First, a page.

Cyberattacks rarely provoke a significant response, which is why they have become such commonly used tools by countries such as Russia and China. However, the United States does have a number of options for retaliatory cyber strikes, from leaking Russian documents to targeting Russian cyber units.
Shawn Turskey, the executive director of the US Cyber Command, stated in late 2016 that the Cyber Command is looking for “loud” cyber tools that can be definitively traced back to the United States. These more visible tools would exist as a counterpoint to stealthier methods used in the intelligence community and would be potentially useful as a deterrent or as a punitive measure.
If the United States wants to engage in retaliatory cyber strikes, it requires the correct infrastructure to do so. The administration of former US President Barack Obama considered making Cyber Command a unified combatant command, separating it from the National Security Agency (NSA), which would potentially increase US cyber power by giving it greater autonomy. Having an independent Cyber Command, though potentially prone to structural redundancy, would address the NSA’s lack of authority to destroy or change someone’s information, to harm someone’s network, or take over someone’s computers. Separating the two organizations would give Cyber Command more flexibility in its operations, particularly in the deployment of offensive cyber measures. The United States has used offensive cyber capabilities as a tool in the past, the highest profile example being the Stuxnet worm identified in 2010 commonly attributed to the United States and Israel.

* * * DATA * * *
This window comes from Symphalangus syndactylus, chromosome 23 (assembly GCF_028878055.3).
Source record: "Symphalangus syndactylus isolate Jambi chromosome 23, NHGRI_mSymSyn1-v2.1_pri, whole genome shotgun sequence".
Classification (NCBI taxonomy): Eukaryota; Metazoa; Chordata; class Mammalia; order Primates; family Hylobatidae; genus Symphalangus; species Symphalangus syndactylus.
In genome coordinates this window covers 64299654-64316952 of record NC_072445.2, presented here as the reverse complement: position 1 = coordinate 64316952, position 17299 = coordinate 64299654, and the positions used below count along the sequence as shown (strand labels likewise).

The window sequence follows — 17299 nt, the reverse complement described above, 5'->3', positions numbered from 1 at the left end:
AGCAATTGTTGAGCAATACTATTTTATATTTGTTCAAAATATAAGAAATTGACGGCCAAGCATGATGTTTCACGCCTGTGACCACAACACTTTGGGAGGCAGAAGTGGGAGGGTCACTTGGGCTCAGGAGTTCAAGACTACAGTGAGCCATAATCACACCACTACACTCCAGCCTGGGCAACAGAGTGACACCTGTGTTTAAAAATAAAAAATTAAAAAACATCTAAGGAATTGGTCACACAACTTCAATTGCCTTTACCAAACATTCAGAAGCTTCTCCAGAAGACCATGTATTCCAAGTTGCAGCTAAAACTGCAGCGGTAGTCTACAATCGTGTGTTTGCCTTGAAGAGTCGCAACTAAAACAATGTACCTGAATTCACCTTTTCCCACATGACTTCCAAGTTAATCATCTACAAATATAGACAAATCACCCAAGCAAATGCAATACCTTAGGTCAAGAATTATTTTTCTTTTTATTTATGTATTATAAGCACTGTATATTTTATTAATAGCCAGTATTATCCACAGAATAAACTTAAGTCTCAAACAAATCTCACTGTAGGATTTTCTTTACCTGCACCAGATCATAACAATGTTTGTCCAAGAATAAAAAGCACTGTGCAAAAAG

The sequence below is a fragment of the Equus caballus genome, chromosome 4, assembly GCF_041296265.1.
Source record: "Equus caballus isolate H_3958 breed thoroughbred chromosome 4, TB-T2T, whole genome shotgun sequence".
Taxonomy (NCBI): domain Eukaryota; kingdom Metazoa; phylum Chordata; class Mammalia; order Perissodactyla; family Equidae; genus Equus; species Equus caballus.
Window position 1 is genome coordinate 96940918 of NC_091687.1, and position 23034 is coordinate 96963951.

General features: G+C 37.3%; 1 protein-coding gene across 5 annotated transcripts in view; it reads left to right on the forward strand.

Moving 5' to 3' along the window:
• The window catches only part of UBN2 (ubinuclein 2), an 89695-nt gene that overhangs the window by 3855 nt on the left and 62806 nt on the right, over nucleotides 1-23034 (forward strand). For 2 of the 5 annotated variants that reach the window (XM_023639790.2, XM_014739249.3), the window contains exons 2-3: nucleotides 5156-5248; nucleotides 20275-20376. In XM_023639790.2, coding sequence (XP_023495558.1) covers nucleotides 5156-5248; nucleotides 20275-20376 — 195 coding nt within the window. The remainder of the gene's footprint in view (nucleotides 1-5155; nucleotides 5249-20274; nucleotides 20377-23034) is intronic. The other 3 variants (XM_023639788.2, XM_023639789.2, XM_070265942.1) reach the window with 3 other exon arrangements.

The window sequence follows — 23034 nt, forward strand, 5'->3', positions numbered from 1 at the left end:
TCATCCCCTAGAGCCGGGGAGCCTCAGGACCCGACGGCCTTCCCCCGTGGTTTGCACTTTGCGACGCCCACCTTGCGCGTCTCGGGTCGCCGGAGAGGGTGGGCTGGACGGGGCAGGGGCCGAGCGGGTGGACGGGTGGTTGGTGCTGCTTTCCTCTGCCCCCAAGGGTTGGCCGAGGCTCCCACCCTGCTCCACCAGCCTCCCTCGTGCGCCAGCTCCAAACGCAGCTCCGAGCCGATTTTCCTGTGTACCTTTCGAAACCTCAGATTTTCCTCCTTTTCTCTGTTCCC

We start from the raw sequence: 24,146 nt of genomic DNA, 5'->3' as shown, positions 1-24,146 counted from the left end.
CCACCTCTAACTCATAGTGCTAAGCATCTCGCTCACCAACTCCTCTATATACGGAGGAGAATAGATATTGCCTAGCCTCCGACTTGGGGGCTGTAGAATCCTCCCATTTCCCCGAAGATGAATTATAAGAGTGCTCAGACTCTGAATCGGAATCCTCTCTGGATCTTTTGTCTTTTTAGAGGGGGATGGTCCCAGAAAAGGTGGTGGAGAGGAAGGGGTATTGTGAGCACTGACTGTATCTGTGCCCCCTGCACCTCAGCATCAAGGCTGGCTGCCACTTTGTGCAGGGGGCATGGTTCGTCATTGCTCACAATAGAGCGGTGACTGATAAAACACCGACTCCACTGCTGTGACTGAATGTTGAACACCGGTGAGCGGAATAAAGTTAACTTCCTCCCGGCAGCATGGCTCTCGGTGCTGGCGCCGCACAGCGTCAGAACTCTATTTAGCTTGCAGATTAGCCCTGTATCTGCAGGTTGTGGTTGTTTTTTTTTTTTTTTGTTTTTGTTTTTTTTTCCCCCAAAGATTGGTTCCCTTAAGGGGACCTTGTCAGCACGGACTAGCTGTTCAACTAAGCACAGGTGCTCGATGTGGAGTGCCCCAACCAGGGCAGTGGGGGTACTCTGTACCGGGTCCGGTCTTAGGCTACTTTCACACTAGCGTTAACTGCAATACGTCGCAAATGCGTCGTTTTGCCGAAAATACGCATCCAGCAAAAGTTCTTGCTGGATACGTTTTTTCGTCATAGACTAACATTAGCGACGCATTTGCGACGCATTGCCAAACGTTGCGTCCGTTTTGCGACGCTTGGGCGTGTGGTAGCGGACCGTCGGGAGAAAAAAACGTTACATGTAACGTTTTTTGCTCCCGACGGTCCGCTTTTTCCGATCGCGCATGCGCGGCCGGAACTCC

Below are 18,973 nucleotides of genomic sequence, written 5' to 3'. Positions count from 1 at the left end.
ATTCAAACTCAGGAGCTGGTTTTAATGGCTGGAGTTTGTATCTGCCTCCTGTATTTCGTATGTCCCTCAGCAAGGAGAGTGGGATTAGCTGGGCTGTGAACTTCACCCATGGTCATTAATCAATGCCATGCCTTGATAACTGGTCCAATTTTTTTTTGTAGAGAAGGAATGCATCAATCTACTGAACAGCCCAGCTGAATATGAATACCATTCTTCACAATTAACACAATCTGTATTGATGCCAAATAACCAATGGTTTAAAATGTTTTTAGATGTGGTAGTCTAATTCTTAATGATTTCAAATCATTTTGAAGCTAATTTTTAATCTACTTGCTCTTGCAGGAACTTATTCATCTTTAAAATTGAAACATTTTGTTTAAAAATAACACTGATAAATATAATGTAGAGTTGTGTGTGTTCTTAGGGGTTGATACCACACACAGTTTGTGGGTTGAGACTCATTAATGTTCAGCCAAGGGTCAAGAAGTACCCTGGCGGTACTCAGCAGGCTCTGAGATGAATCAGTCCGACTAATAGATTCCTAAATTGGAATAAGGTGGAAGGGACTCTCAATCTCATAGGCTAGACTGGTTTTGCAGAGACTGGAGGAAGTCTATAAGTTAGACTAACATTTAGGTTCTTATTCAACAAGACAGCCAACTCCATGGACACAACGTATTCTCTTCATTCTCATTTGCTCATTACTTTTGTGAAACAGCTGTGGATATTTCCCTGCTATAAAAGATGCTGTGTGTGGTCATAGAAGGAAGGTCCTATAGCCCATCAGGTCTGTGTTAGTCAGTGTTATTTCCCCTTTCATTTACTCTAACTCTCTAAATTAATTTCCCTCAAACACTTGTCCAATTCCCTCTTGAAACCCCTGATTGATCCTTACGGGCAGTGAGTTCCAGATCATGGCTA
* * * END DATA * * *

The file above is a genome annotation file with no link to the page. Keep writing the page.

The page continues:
Although the United States certainly has the capability to use its cyber offense as a deterrent or a punitive measure, the response to a cyberattack does not have to come from the same domain. The United States could respond to a cyberattack with economic sanctions or the expulsion of diplomats, as Obama did in response to the Russian hacking of the 2016 US presidential election. Conventional intelligence responses against individual perpetrators, such as the leaking of personal information, provide additional alternatives. Military responses such as a targeted strike on the installation responsible for the attack, though it risks escalation, could also be an option.
Ultimately, the question of how to respond to a cyberattack is a complex one. The inherent anonymity and uncertainty associated with cyber warfare makes both attacking and counter-attacking distinctly risky. The United States will need to be careful about how it uses its offensive capabilities going forward, and should continue to harden its defenses to avoid the need for retaliation in the future. Splitting Cyber Command from the NSA would give the United States more offensive flexibility and more offensive power and power projection in the digital realm. Until the world can come to a stronger consensus on the rules of cyberwarfare, caution will be critical in preventing more conflict.
Adam Petno is an intern at the Atlantic Council’s Brent Scowcroft Center for International Security.